Joint Runners Up: Miles Kellerman with his essay “The Ethical Dilemma of Disclosing Offshore Accounts” and Brian Wong with his essay “Should We Contact Uncontacted Peoples?: A Case for a Samaritan Rescue Principle”

Honourable Mention: Maximilian Kiener: “Consent and Causation”

Honourable Mention: Michelle Lee:  “Practical Ethics of Machine Learning and Discriminatory Lending”

Honourable Mention: Robert Underwood:  “Killing to Communicate”

Congratulations to our Winners and Runners up in the Oxford Uehiro Prize in Practical Ethics 2018

The 4th Annual Oxford Uehiro Prize in Practical Ethics Final Presentation and Reception

HT18 Week 6, Thursday 22nd February, 4.00 – 5.50 pm.

The Presentation was held in Seminar Room 1, Oxford Martin School (corner of Catte St and Broad St), followed by a drinks reception in Seminar room 2 until 7:00 pm.

Undergraduate Category

Winner: Jonathan Latimer with his essay ‘Why we Should Genetically ‘Disenhance’ Animals Used in Factory Farms’

Runner Up: Brian Wong with his essay ‘On Relational Injustice: Could Colonialism Have Been Wrong Even if it Had Introduced More Benefits Than Harms?’

Graduate Category

Winner: Miles Unterreiner with his essay ‘The Paradox of the Benefiting Samaritan’

Runner Up: James Kirkpatrick with his essay ‘When is Sex With Conjoined Twins Permissible?’

Honorable Mention: Tena Thau with her essay ‘Should Cryonics be Compulsory?’

Congratulations to our Winners and Runners up in the Oxford Uehiro Prize in Practical Ethics 2017

The 3rd Annual Oxford Uehiro Prize in Practical Ethics Final Presentation and Reception

HT17 Week 7, Wednesday 1st March, 4.00 – 5.50 pm.

The Presentation was held in Seminar Room 1, Oxford Martin School (corner of Catte St and Broad St), followed by a drinks reception in Seminar room 2 until 7:00 pm.

Undergraduate Category

Winner: Paul de Font-Reaulx, with his essay ‘What Makes Discrimination Wrong?’

Runner up: Andreas Masvie with his essay ‘The Ethical Dilemma of Youth Politics’.

Honourable Mention: Isabel Canfield: ‘Secondary Intention in Euthanasia’.

Graduate Category

Winner: Romy Eskens with her essay Is Sex With Robots rape? On the Permissibility of Cosentless Sex With Robots’.

Runner up: Jonas Haeg with his essay ‘Should We Completely Ban “Political Bots”?’

Honourable Mention: Simon-Pierre Chevarie-Cossette: Prostitution: You Can’t Have Your Cake and Sell It.’

Honourable Mention: Fergus Peace: ‘Global Warming and Vegetarianism: What should I do, when what I do makes no difference?’

Honourable Mention: Rebecca Buxton: ‘In It To Win It: Is Prize Giving Bad for Philosophy?’

Congratulations to our Winners and Runners up in the Oxford Uehiro Prize in Practical Ethics 2016

The 2nd Annual Oxford Uehiro Prize in Practical Ethics Final Presentation and Reception

HT16 Week 7, Wednesday 2nd March, 4.00 – 5.50 pm.

The Presentation was held in Seminar Room 1, Oxford Martin School (corner of Catte St and Broad St), followed by a drinks reception in Seminar room 2 until 6.45 pm.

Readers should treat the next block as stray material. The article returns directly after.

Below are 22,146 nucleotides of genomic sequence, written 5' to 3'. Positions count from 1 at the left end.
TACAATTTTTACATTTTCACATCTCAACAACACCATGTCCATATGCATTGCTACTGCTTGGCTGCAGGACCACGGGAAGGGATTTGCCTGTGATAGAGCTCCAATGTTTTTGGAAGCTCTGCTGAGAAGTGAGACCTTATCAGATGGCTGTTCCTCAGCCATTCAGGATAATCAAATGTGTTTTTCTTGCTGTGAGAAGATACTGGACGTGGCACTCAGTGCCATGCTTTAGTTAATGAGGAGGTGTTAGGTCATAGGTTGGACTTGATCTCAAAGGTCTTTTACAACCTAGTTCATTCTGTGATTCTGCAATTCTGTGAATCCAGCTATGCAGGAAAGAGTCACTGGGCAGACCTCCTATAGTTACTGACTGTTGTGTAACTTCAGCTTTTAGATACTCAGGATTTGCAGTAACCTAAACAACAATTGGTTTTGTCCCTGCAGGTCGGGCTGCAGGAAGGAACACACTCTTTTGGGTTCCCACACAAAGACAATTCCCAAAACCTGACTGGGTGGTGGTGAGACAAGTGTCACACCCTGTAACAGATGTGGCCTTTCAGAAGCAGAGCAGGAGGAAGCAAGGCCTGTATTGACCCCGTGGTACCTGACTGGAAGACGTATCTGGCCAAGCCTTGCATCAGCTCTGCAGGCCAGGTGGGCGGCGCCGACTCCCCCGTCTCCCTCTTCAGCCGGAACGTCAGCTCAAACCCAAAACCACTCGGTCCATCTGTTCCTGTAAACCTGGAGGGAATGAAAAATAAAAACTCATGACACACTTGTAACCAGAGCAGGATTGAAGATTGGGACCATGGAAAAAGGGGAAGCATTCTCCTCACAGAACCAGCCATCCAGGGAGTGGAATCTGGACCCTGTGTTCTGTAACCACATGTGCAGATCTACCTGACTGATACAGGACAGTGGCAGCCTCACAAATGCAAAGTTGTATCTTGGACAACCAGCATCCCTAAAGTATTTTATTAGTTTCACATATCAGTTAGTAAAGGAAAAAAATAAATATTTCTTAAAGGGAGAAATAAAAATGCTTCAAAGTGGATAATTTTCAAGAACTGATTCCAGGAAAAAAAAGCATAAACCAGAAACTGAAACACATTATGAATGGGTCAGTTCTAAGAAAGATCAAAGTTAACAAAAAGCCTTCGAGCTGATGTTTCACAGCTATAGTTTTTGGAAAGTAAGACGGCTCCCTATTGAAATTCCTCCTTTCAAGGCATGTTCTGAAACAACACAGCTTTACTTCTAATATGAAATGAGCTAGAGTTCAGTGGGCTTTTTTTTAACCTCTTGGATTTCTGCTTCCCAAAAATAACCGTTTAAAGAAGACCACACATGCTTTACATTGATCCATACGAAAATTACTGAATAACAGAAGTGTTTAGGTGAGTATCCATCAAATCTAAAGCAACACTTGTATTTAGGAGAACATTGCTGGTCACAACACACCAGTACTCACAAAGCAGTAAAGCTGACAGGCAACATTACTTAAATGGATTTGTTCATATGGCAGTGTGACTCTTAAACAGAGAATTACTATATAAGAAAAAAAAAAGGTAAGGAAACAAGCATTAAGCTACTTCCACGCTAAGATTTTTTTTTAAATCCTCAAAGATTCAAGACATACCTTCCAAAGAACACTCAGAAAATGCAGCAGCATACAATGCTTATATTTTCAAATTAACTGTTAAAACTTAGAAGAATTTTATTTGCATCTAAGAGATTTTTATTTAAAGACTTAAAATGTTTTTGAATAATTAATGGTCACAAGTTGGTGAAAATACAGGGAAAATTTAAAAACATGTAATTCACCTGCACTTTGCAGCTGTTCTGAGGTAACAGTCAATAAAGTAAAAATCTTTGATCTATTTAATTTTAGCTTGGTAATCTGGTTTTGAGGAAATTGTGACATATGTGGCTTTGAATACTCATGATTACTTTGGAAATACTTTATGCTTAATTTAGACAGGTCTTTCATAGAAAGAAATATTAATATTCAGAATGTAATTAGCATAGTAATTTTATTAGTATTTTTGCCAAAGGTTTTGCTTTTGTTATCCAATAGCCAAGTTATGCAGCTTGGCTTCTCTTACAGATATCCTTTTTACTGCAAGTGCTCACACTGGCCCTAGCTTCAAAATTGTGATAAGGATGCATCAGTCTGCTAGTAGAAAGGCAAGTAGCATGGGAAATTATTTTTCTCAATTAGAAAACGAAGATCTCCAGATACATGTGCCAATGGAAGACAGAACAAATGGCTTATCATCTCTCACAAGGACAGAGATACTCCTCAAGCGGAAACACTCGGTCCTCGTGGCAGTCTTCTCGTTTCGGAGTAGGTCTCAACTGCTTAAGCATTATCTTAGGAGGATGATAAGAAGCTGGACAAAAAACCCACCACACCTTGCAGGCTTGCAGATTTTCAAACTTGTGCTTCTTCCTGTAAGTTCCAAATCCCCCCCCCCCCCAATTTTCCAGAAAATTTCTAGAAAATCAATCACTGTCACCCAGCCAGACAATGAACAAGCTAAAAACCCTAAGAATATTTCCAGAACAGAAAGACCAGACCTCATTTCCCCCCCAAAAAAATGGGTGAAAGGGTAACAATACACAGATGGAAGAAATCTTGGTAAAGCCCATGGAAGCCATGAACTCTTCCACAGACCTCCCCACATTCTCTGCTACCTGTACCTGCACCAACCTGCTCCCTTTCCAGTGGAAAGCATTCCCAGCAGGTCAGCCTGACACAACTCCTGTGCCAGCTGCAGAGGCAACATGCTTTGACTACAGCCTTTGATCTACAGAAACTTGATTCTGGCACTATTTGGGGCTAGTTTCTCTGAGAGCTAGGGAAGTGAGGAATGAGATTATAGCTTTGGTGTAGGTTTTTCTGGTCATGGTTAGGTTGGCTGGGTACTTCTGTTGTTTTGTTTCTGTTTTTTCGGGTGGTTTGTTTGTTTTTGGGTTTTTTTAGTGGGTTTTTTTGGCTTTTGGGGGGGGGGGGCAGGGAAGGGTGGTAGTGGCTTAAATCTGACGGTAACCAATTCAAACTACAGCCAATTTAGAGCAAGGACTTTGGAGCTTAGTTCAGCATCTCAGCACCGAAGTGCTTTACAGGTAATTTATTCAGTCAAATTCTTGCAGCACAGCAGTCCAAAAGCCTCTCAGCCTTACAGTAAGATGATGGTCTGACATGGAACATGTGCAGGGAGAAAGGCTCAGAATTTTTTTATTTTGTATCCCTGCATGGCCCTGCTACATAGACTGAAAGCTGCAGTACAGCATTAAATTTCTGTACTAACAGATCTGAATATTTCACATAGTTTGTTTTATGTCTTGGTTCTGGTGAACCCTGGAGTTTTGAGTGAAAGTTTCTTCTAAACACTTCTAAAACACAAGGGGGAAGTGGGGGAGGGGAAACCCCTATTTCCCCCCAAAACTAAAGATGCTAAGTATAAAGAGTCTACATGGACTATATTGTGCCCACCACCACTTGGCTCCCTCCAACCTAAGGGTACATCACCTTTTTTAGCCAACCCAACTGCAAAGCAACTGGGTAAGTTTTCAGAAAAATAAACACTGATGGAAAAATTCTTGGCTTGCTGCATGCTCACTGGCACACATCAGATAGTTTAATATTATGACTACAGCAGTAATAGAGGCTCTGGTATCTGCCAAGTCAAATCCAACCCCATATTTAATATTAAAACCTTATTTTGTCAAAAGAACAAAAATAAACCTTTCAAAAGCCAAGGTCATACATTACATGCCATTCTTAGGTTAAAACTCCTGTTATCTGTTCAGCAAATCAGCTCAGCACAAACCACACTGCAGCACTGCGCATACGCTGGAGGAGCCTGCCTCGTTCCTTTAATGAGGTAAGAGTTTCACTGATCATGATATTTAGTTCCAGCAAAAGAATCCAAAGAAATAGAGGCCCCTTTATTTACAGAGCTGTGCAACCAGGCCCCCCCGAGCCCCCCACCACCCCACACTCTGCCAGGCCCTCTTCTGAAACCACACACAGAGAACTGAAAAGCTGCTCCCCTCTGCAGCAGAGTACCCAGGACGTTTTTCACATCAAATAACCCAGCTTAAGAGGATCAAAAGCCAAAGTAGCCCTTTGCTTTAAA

Undergraduate Category

Joint Winners:  Carolina Flores Henrique, with her essay ‘Should feminists in rich countries shift their focus to international development?’ & Thomas Sittler with his essay ‘How should vegetarians actually live? A reply to Xavier Cohen’.

Honourable Mention: Mahmoud Ghanem “Should we take moral advice from our computers?” 

Honourable Mention: Raphael Hogarth “Are offensive jokes permissible if they’re funny?” 

Graduate Category

Winner: Joseph Bowen with his essay ‘Necessity and liability’.

Runner up: Benjamin Lange with his essay ‘Should you switch to an altruistic career?’

Honourable Mention: Sofiane Croisier “Brexit and morality” 

Honourable Mention: Benjamin Koons “Justice of punitive war” 

Honourable Mention: Areti Theofilopuolou “Is graffiti morally permissible?” 

Honourable Mention: Carissa VelizOn holding ethicists to higher moral standards” 

Congratulations to our Winners and Runners up in the Oxford Uehiro Prize in Practical Ethics 2015

The 1st Annual Oxford Uehiro Prize in Practical Ethics Final Presentation and Reception

HT15 Week 8, Thursday 12th March 2015 4:30 – 5:50pm.

The Presentation was held in Seminar Room 1, Oxford Martin School (corner of Catte St and Broad St), followed by a drinks reception in Seminar room 2 until 6.45 pm.

Undergraduate Category

Winner: Xavier Cohen with his essay: How Should Vegans Live?

Runner Up: Dillon Bowen with his essay “The Economics of Morality”

Honourable Mention: Benedict Hardwick: Can a Contractarian Rationally Donate to Charity?

Honourable Mention: Fionn O’Donovan: In light of the value of personal relationships, is immortality desirable?

Graduate Category:

Winner: Jessica Laimann with her essay:  Is prohibition of breast implants a good way to undermine harmful and unequal social norms?

Runner Up: Miles Unterreiner with his essay “Going Viral: Contagion and the Limits of Free Speech”

Honourable Mention: C’zar Bernstein: Arguing About Guns

Honourable Mention: Catrin Gibson:   If one is genuinely concerned with the welfare of non-human animals, should one seriously consider the disenhancement of intensively-farmed livestock as a possible method of reducing animal suffering?

Honourable Mention: Callum Hackett: Giving Ourselves Away.

Podcast of the final presentations is available here: http://media.philosophy.ox.ac.uk/uehiro/HT15_essay_prize.mp3